Notes
PhD thesis. University of Glamorgan

Blended learning : how to integrate online & traditional learning

Authorship Details
Kaye Thorne
Publication Details
Resource Type: 
Book
Publication Date: 
2003
Publisher: 
Kogan Page
ISBN / ISSN: 
0749439017
Call No: 
HF5549.5 T7Tho

Blended Learning and Online Tutoring : A Good Practice Guide

Authorship Details
Janet MacDonald
Publication Details
Resource Type: 
Book
Publication Date: 
2006
Publisher: 
Ashgate
ISBN / ISSN: 
9780754692515
Summary

The word ‘blended’ is not particularly scientific, or even academic. In fact, you might feel that it sounds rather more like an entry from a recipe book. At the same time, it is currently widely in use by practitioners in both academic and commercial sectors, and I believe it has some good common-sense value in bringing to the fore the wide variety and richness of situations in which learning takes place. It can encourage us to stop and think about the whole context of teaching and learning, so that we remember the human element in tutorials, or perhaps incidents such as chance meetings in the corridor, as critical parts of the package alongside any technology-mediated intervention with a group. (Extract from Blended Learning and Online Tutoring : A Good Practice Guide )

Moving Forward with Blended Learning (BL) as a Pedagogical Alternative to Traditional Classroom Learning

Authorship Details
Hisham Dzakiria
Che Su Mustafa
Hassan Abu Bakar
Publication Details
Resource Type: 
Article
Publication Date: 
Apr 2006
Publication Title: 
Malaysian Online Journal of Instructional Technology (MOJIT)
Volume: 
3
Issue or Number: 
1
Pagination: 
11-18
Summary

Globalisation and technology are altering our views on education and educational offerings.
Technology has given birth to many new avenues for learning. To name a few, online learning,
teleconferencing, the Internet, computer assisted learning (CAL), web-based distance learning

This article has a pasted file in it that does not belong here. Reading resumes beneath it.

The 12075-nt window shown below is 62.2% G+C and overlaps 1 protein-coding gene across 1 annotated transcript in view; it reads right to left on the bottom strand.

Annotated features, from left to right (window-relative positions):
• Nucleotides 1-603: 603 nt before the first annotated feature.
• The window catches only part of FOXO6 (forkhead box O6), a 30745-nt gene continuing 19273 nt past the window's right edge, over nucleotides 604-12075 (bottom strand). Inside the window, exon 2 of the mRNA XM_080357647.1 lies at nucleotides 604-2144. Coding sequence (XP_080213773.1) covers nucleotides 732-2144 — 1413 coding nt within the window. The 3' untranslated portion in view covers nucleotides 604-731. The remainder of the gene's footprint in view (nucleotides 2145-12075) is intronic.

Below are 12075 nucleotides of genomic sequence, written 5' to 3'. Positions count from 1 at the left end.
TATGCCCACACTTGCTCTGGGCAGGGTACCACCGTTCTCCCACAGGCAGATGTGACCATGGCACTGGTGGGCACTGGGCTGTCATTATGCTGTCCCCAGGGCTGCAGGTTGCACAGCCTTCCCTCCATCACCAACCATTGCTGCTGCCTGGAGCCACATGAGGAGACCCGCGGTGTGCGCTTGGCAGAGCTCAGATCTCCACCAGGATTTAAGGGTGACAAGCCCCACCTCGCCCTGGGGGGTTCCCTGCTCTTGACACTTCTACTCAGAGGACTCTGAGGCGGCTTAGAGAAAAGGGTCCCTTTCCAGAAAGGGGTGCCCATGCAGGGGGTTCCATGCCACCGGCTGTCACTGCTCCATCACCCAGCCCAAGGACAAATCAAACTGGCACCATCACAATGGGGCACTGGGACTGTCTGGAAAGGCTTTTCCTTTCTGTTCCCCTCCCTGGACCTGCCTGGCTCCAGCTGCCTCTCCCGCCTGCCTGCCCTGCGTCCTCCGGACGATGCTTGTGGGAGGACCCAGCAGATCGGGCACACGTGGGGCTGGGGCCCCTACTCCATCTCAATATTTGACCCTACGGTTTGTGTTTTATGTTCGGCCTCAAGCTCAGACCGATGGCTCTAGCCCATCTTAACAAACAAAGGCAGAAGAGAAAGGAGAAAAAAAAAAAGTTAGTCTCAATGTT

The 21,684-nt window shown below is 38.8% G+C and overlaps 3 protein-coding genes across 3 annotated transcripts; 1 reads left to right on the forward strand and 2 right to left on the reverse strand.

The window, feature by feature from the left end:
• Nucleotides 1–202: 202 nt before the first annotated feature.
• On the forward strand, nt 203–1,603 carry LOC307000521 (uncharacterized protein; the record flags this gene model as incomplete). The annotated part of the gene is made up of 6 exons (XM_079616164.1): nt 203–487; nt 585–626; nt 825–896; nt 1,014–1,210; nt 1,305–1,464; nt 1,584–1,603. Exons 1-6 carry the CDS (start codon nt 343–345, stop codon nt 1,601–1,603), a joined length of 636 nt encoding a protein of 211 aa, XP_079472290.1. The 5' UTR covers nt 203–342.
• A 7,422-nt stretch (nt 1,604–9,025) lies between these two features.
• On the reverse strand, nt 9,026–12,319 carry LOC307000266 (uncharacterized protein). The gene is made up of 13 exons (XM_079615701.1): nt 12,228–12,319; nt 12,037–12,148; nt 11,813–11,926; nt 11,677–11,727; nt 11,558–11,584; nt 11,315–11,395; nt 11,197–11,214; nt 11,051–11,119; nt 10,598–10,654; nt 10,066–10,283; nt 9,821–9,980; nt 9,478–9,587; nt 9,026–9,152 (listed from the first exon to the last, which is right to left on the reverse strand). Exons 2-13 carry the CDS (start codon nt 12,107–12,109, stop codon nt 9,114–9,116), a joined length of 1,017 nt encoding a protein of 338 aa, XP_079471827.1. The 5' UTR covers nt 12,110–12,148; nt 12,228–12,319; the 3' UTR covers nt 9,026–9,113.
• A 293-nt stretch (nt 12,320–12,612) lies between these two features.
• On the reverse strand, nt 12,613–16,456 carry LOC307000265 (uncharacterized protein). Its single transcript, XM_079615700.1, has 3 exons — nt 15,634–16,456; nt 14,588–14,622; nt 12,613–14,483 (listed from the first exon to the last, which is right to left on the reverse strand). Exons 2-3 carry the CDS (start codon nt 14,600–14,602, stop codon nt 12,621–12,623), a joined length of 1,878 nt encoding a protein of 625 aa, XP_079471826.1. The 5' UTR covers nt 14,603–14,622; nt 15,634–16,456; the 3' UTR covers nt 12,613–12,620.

(WBDL) and other technologies currently exist. In turn, they have helped to coin the term
“blended learning” (BL), and although the term is still ill-defined, BL has entered into the
training and education scene and is gaining popularity. BL is no longer a fad but is now
expanding and getting established, although rapidly changing. When an institution makes the
critical choice of delivery methods, it needs to consider various factors. One in particular that
this article advocates is the need to understand the students as the primary educational client,
their perspectives and experiences, and the learning support mechanism for effective learning
outcomes. This qualitative study reports in some detail the experiences of a small group of
postgraduate learners as they progress through their Masters and Ph.D. courses at Universiti
Utara Malaysia (UUM), Malaysia. The paper looks at learning as described by the learners – it is
their story, their experiences and their perspective on graduate learning experiences at the institution. In
particular, this paper looks at BL and what that entails to the learners. From these findings,
conclusions have been drawn regarding the role of learning support to facilitate BL and the
provision of better educational experiences and outcomes at UUM. This article offers several
suggestions and a discussion on the broader applications of the BL framework and the readiness
of the UUM students for its implementation. (Authors' abstract)


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Latest updated: 23th July 2013